From Our Abundance: the Logics and Practices of US Foreign Assistance, 1789-1949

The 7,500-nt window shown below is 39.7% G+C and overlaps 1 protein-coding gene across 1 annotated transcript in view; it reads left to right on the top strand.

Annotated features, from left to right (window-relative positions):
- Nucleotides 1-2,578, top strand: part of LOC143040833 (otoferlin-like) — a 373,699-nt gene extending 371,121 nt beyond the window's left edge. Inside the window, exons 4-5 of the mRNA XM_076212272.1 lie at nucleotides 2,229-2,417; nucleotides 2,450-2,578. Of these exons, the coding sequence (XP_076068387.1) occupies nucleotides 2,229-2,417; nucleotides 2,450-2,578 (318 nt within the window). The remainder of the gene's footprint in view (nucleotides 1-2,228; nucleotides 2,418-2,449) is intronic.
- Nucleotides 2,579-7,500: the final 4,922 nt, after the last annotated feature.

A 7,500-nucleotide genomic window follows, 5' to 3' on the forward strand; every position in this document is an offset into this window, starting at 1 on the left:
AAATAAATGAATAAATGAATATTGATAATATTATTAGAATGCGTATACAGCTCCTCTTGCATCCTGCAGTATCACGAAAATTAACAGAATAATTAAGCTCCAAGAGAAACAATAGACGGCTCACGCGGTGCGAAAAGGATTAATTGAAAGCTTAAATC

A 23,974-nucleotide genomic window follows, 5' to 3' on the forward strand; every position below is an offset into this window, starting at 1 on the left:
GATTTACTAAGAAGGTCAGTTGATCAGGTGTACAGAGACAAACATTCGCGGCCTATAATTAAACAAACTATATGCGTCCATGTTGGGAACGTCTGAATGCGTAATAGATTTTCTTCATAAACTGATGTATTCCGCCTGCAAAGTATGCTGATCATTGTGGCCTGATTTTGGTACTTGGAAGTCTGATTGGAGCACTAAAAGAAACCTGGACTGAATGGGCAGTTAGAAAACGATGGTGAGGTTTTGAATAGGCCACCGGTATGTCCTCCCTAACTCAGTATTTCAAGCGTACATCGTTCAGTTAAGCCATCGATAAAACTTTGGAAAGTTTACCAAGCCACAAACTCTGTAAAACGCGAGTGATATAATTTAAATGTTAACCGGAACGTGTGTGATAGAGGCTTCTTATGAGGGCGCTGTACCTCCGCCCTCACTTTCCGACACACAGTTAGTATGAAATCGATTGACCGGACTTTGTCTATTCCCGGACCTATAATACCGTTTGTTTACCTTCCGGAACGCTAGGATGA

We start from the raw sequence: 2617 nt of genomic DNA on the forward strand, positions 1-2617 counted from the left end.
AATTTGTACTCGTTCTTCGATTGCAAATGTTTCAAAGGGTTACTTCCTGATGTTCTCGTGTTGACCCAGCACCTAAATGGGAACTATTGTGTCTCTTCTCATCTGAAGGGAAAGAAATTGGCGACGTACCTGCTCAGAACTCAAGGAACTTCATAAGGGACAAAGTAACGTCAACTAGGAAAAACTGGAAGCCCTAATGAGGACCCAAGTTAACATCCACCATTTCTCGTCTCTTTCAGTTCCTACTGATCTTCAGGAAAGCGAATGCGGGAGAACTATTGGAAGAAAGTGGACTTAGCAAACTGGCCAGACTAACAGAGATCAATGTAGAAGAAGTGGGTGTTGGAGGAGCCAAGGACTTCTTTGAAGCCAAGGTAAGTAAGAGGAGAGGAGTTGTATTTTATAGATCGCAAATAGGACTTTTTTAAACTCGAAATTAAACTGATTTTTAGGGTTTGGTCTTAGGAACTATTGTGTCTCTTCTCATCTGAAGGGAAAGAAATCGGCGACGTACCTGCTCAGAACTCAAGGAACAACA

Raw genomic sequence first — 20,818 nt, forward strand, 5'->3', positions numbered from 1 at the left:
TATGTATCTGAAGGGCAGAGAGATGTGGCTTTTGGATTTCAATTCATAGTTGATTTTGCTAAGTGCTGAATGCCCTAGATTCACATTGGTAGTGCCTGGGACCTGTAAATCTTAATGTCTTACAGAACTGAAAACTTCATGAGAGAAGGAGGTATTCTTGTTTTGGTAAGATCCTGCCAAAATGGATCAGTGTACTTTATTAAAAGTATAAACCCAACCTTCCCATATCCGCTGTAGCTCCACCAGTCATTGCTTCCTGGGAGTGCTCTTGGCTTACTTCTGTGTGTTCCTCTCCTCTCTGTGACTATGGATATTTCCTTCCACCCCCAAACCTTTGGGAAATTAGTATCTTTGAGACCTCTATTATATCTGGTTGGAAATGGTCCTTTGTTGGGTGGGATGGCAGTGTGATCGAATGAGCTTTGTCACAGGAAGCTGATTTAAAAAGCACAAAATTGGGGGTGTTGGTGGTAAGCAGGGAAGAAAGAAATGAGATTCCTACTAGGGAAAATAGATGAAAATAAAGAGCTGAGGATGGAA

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Conventional wisdom places the origins of US Foreign Assistance in the wake of the Second World War, primarily as a tactic intended to thwart the spread of Communism and to promote peace through the expansion of a liberal economic world order. This placement risks overlooking the ways in which the massive programs launched in the mid-twentieth century may have been shaped by the previous 160 years of congressional decision-making. This dissertation takes a new approach by reaching deeper into US congressional history. Through the compilation and analysis of a novel dataset, the Foreign Assistance Congressional Debate Archive (FACDA), the study provides the first comprehensive account of foreign assistance legislative initiatives in the 1st through 80th Congresses (1789-1949). Two overarching questions guided the research: what were the cases of foreign assistance prior to the Second World War and what relationship, if any, do they have to the massive programs that were launched in the mid-twentieth century? Content analysis was used to identify patterns and trends across all 129 FACDA cases. Rhetorical analysis was then used to build a historicized understanding of political rhetoric during six specific cases at key moments of change. The study concludes that the concept that came to be known as foreign assistance is the transformation of a concept of “foreign charity,” which dates back to the nineteenth century, into the notion of “enlightened self-interest” in the mid-twentieth century. This transformation was made possible, in part, by the introduction of a tripartite justification for legislation to feed starving Europe after the Great War: humanitarian imperative, economic interest, and national security. Legislators adopted this same political rhetoric after the Second World War in the framing of the Marshall Plan and other massive programs of the 80th Congress. This century-old rhetorical device continues to align Americans from vastly different ideological persuasions in support of foreign assistance legislation today.